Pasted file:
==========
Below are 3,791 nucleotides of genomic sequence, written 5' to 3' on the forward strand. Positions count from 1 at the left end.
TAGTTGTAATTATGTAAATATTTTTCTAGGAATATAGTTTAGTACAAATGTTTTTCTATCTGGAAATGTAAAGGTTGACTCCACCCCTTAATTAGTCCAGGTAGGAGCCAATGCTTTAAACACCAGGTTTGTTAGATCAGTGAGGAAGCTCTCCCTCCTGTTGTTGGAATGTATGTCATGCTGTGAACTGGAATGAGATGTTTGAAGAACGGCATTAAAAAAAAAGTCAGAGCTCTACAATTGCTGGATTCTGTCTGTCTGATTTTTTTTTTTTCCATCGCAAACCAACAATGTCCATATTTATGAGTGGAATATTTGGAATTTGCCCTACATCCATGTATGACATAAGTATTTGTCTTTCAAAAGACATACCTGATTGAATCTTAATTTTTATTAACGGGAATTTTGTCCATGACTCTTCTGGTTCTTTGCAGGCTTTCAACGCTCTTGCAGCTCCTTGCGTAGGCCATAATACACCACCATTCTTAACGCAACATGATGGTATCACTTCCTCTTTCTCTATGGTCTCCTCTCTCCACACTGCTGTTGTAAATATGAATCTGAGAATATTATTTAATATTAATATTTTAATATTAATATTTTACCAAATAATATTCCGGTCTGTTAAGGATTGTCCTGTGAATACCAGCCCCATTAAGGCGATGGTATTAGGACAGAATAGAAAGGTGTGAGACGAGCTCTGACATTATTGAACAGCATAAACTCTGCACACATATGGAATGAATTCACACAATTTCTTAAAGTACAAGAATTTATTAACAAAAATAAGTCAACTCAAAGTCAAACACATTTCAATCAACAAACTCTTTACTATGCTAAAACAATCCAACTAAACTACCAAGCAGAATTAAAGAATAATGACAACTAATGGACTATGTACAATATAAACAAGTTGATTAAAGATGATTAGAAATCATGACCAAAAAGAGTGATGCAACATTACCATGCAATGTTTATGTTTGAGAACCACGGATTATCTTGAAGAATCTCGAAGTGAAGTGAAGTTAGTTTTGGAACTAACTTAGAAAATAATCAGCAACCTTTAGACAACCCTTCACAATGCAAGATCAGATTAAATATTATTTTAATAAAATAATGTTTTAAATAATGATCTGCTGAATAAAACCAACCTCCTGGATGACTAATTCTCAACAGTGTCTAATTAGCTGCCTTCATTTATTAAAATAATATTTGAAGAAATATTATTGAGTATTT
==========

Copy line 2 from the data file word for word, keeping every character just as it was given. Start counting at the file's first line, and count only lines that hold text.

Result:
TAGTTGTAATTATGTAAATATTTTTCTAGGAATATAGTTTAGTACAAATGTTTTTCTATCTGGAAATGTAAAGGTTGACTCCACCCCTTAATTAGTCCAGGTAGGAGCCAATGCTTTAAACACCAGGTTTGTTAGATCAGTGAGGAAGCTCTCCCTCCTGTTGTTGGAATGTATGTCATGCTGTGAACTGGAATGAGATGTTTGAAGAACGGCATTAAAAAAAAAGTCAGAGCTCTACAATTGCTGGATTCTGTCTGTCTGATTTTTTTTTTTTCCATCGCAAACCAACAATGTCCATATTTATGAGTGGAATATTTGGAATTTGCCCTACATCCATGTATGACATAAGTATTTGTCTTTCAAAAGACATACCTGATTGAATCTTAATTTTTATTAACGGGAATTTTGTCCATGACTCTTCTGGTTCTTTGCAGGCTTTCAACGCTCTTGCAGCTCCTTGCGTAGGCCATAATACACCACCATTCTTAACGCAACATGATGGTATCACTTCCTCTTTCTCTATGGTCTCCTCTCTCCACACTGCTGTTGTAAATATGAATCTGAGAATATTATTTAATATTAATATTTTAATATTAATATTTTACCAAATAATATTCCGGTCTGTTAAGGATTGTCCTGTGAATACCAGCCCCATTAAGGCGATGGTATTAGGACAGAATAGAAAGGTGTGAGACGAGCTCTGACATTATTGAACAGCATAAACTCTGCACACATATGGAATGAATTCACACAATTTCTTAAAGTACAAGAATTTATTAACAAAAATAAGTCAACTCAAAGTCAAACACATTTCAATCAACAAACTCTTTACTATGCTAAAACAATCCAACTAAACTACCAAGCAGAATTAAAGAATAATGACAACTAATGGACTATGTACAATATAAACAAGTTGATTAAAGATGATTAGAAATCATGACCAAAAAGAGTGATGCAACATTACCATGCAATGTTTATGTTTGAGAACCACGGATTATCTTGAAGAATCTCGAAGTGAAGTGAAGTTAGTTTTGGAACTAACTTAGAAAATAATCAGCAACCTTTAGACAACCCTTCACAATGCAAGATCAGATTAAATATTATTTTAATAAAATAATGTTTTAAATAATGATCTGCTGAATAAAACCAACCTCCTGGATGACTAATTCTCAACAGTGTCTAATTAGCTGCCTTCATTTATTAAAATAATATTTGAAGAAATATTATTGAGTATTT